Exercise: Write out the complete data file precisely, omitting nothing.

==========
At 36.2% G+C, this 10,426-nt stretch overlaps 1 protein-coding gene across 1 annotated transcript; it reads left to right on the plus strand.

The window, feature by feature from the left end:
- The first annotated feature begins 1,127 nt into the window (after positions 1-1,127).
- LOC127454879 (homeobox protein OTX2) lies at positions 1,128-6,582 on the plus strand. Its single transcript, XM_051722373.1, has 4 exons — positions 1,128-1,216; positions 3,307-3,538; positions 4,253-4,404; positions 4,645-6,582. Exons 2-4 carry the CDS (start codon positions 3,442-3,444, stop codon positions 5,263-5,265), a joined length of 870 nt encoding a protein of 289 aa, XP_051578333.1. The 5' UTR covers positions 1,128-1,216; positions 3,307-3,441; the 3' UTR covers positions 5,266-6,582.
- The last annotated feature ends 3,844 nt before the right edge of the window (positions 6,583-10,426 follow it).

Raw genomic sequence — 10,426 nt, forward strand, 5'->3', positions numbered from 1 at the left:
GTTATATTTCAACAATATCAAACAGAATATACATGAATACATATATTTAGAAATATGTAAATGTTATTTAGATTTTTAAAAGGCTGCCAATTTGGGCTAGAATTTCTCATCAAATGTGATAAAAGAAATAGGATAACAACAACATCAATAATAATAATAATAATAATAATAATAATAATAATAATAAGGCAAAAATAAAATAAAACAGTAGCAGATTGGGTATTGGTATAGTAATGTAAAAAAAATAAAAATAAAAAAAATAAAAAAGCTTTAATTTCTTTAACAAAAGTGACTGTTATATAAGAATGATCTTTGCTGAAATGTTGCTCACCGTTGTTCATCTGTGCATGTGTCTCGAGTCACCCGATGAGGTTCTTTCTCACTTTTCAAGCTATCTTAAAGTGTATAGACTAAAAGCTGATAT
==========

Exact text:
At 36.2% G+C, this 10,426-nt stretch overlaps 1 protein-coding gene across 1 annotated transcript; it reads left to right on the plus strand.

The window, feature by feature from the left end:
- The first annotated feature begins 1,127 nt into the window (after positions 1-1,127).
- LOC127454879 (homeobox protein OTX2) lies at positions 1,128-6,582 on the plus strand. Its single transcript, XM_051722373.1, has 4 exons — positions 1,128-1,216; positions 3,307-3,538; positions 4,253-4,404; positions 4,645-6,582. Exons 2-4 carry the CDS (start codon positions 3,442-3,444, stop codon positions 5,263-5,265), a joined length of 870 nt encoding a protein of 289 aa, XP_051578333.1. The 5' UTR covers positions 1,128-1,216; positions 3,307-3,441; the 3' UTR covers positions 5,266-6,582.
- The last annotated feature ends 3,844 nt before the right edge of the window (positions 6,583-10,426 follow it).

Raw genomic sequence — 10,426 nt, forward strand, 5'->3', positions numbered from 1 at the left:
GTTATATTTCAACAATATCAAACAGAATATACATGAATACATATATTTAGAAATATGTAAATGTTATTTAGATTTTTAAAAGGCTGCCAATTTGGGCTAGAATTTCTCATCAAATGTGATAAAAGAAATAGGATAACAACAACATCAATAATAATAATAATAATAATAATAATAATAATAATAATAAGGCAAAAATAAAATAAAACAGTAGCAGATTGGGTATTGGTATAGTAATGTAAAAAAAATAAAAATAAAAAAAATAAAAAAGCTTTAATTTCTTTAACAAAAGTGACTGTTATATAAGAATGATCTTTGCTGAAATGTTGCTCACCGTTGTTCATCTGTGCATGTGTCTCGAGTCACCCGATGAGGTTCTTTCTCACTTTTCAAGCTATCTTAAAGTGTATAGACTAAAAGCTGATAT